World Beater Mine & Cabin


Montgomery brothers, George, and Bob, discovered gold in the Panamint Mountains in 1896, they named their claim The World Beater Mine. This would be the same Montgomery brothers that would go on to operate the Montgomery Shoshone Mine in Rhyolite, NV and even later the Skidoo Mine also located in the Panamint Mountains.

Between the World Beater and the nearby Ratcliff Mine, the number of workers in Pleasant Canyon grew to over 200 very quickly. The biggest problem was having enough space to house so many workers, in 1897 a town was built at the bottom of Pleasant Canyon.  The town was in need of a name, and a young miner named George Riggins suggested the name Ballarat after the mining town of the same name in Australia.

Ballarat boomed for a short number of years, as did the World Beater, and the other mines located in Pleasant Canyon. 1901, would see a large exodus from Ballarat and the Panamint mines. Many of the miners made their way to the big gold strike in Tonopah, NV.  The World Beater was seeing a second wind during this period as well.  It’s employees managed to keep Ballarat from going exclusively to the rats, at least for a short time.

In 1905, it was believed that all the high-grade bullion was exhausted in the World Beater. This was a good enough reason for everyone to move on to more promising ventures like Rhyolite and Skidoo. The World Beater would go on to be mined several more times over years. Production estimates are as follows: $185,000 prior to 1930 and another $75,000 from 1936-1942.


In May of 2012, CMC Metal Ltd. publicly announced the Acquisition of both the Ratcliff and World Beater Mines. The following is the press release as released by the company:


CMC Metals Ltd : Radcliff/Worldbeater Property Acquisition

05/01/2012 | 02:53pm US/Eastern

Vancouver, B.C.: CMC Metals Ltd. (the “Company”) is pleased to announce that the Radcliff/Worldbeater property has now been Title registered 50% interest under CMC Metals Corp., a 100 percent owned subsidiary of the Company after payment of an additional US$100,000. Mine Development Associates (MDA) have been retained to update the past historical resource estimates to a current status by including any additional data that could influence the historical resource estimates. Exploration and development work is proceeding to bring the Radcliff Mine to a point that the mine can sustain an on-going production for the Bishop facilities.

The purchase agreement was amended allowing the balance of the purchase price of US$800,000 to be paid by June 16, 2012.

In compliance with NI 43-101, Don Wedman, P.Eng., President and Chief Executive Officer of the Company, is the Qualified Person who prepared or supervised the preparation of the technical information presented in this news release.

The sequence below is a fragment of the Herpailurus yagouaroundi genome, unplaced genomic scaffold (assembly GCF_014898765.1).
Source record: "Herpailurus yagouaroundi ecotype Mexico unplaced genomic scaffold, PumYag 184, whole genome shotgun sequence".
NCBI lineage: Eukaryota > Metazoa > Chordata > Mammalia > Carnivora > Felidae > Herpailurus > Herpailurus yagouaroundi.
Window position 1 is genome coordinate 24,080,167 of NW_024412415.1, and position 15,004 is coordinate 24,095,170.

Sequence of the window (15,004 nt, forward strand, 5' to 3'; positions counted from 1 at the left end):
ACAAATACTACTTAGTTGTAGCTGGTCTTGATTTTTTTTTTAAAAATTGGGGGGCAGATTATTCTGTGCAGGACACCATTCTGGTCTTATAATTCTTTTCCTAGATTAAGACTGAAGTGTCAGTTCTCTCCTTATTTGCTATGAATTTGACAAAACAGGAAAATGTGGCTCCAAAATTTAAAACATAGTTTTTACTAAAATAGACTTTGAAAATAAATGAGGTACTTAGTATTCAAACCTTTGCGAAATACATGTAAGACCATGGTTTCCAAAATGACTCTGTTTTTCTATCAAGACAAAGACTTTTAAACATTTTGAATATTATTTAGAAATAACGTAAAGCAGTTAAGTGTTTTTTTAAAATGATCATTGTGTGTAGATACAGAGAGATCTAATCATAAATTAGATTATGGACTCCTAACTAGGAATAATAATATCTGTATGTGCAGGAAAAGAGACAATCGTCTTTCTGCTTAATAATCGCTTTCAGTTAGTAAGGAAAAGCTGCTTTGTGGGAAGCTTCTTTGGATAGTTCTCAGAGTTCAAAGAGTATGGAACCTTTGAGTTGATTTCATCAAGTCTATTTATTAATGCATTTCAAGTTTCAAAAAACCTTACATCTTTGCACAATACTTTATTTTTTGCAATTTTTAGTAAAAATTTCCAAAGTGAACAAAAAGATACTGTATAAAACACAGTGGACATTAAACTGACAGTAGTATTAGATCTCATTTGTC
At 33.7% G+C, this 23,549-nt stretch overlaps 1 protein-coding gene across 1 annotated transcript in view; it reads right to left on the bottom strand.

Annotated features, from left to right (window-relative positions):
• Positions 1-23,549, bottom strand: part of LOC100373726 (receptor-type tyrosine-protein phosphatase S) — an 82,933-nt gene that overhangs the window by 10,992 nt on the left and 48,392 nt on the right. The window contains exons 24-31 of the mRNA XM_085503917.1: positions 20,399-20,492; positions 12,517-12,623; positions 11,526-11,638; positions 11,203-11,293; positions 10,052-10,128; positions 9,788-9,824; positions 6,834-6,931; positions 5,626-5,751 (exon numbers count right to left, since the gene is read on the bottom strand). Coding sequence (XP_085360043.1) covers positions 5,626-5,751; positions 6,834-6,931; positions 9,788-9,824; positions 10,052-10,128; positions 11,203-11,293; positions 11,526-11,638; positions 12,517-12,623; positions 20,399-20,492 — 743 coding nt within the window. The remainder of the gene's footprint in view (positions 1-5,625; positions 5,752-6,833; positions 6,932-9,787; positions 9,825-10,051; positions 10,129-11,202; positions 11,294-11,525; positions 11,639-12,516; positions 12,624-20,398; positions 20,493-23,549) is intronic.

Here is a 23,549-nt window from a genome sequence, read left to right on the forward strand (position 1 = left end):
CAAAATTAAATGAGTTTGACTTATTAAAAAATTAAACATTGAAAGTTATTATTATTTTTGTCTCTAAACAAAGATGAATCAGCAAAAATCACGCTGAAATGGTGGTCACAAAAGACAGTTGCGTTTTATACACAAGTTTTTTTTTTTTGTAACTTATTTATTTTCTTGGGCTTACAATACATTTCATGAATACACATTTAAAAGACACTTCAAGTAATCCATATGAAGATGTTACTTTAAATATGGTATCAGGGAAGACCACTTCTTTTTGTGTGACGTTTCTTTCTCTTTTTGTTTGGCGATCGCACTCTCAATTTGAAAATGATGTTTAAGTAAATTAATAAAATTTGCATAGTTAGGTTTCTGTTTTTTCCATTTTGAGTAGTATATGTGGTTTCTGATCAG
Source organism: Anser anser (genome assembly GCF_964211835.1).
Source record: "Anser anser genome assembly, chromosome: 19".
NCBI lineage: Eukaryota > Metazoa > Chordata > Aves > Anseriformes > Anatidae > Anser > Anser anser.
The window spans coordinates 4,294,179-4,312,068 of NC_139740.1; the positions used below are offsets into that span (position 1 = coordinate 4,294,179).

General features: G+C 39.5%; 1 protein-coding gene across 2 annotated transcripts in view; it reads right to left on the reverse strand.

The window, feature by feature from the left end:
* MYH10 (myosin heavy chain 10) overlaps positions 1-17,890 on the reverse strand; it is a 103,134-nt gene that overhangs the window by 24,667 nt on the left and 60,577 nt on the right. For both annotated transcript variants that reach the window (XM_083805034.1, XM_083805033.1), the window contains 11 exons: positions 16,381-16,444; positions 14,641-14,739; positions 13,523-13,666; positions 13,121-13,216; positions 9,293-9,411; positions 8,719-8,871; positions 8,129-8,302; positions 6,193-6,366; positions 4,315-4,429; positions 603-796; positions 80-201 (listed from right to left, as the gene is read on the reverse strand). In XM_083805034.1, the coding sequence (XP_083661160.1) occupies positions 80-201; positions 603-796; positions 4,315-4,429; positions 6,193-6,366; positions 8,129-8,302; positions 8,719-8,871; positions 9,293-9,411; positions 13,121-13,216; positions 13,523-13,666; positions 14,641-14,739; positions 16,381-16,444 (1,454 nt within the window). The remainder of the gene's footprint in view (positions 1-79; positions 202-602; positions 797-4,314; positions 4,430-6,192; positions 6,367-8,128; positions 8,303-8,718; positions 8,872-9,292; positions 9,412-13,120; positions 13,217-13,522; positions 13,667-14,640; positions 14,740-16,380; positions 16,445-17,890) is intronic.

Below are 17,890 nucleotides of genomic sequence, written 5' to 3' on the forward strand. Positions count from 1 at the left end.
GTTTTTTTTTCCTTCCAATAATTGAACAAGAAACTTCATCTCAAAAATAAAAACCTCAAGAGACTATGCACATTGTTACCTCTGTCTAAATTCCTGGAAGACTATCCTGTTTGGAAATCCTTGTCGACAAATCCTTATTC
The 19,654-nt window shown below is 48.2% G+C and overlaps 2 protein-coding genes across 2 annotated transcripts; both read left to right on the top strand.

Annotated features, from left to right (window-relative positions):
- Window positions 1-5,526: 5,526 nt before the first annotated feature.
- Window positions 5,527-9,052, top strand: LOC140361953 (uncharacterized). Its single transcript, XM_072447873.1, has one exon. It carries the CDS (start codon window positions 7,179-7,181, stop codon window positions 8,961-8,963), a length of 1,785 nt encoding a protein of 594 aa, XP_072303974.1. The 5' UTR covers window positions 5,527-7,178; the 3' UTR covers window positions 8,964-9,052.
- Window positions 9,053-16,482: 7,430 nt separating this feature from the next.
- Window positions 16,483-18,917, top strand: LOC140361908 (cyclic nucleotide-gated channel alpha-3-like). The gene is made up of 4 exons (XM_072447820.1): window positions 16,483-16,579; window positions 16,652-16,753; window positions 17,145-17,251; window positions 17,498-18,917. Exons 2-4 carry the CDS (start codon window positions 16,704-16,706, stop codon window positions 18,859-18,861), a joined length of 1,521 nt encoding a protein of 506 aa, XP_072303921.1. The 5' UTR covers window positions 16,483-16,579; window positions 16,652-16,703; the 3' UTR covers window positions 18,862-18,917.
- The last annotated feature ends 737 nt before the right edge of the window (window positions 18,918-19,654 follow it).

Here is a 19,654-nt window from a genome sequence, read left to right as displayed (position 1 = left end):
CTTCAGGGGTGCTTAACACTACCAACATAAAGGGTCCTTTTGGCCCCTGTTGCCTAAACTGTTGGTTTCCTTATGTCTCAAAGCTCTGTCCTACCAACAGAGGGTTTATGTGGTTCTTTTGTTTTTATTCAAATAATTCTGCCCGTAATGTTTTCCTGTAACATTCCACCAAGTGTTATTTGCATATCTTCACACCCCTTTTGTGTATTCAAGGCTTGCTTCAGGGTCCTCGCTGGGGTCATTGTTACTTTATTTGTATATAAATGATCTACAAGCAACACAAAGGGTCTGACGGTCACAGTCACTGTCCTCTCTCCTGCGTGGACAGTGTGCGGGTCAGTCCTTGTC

This news release was prepared on behalf of the Board of Directors, which accepts full responsibility for its contents.

On behalf of the Board:

“Donald W. Wedman”
Donald W. Wedman, P.Eng.


What this means for both mines is uncertain, but it sounds as if plans are in place to reopen and begin working the mines in the near future.  Until that happens, enjoy them for what they are today.




The World Beater Cabin is open for anyone to stay in, relax in, and enjoy. It is not a structure that dates back to the early mining days, but has become a historic location in its own right. It was built in the 1970’s after the collapse of the original cabin that was located just below the current site.

The cabin is furnished with tables,  cots, a book shelf, and a functioning wood burning stove. A working oven and stove top are also inside the cabin, just bring a propane tank and hook it up.  A car battery is supplied that you can charge off of your vehicle, and hook up for lighting. Some food items and liquor are on the shelves for those that may have forgotten items or are just in need of a meal or a good belt. If possible bring some extra items along with you that you are comfortable donating to the cabin (food, cooking supplies, maintenance material). As a general rule, leave the cabin in better condition that what you found it, that is the only way that it will be here for years to come.

UPDATE: March 2014 – I have been contacted by Derek Cooper of Ridgecrest, CA. Cooper is the claim holder to the land immediately surrounding the World Beater cabin, including the cabin itself. Cooper requested that I make it publicly known that the World Beater has never been a part of the BLM Adopt-A-Cabin program, and has no desire to be affiliated with the BLM in any way. The cabin and it’s surroundings are privately owned, but all are welcome.

The World Beater Mine, located just around the corner from the cabin, there is some good exploring that can be done. The furnace is still here and in tact, as well as parts of the tram line, and there are a large number of massive stone walls still standing. The 10-stamp mill that once stood here was sadly burned down in the 1980’s by vandals.

A trip to the World Beater is highly recommended, not only for this particular site but for all the history, wildlife, and scenery that lies within Pleasant Canyon. Again, I stress to you to please take care of the cabin so that it is here for many generations to come.



About the author

Jim Mattern

Jim is a scapegoat for the NPS, an author, adventurer, photographer, radio personality, guide, and location scout. His interests lie in Native American and cultural sites, ghost towns, mines, and natural wonders in the American Deserts.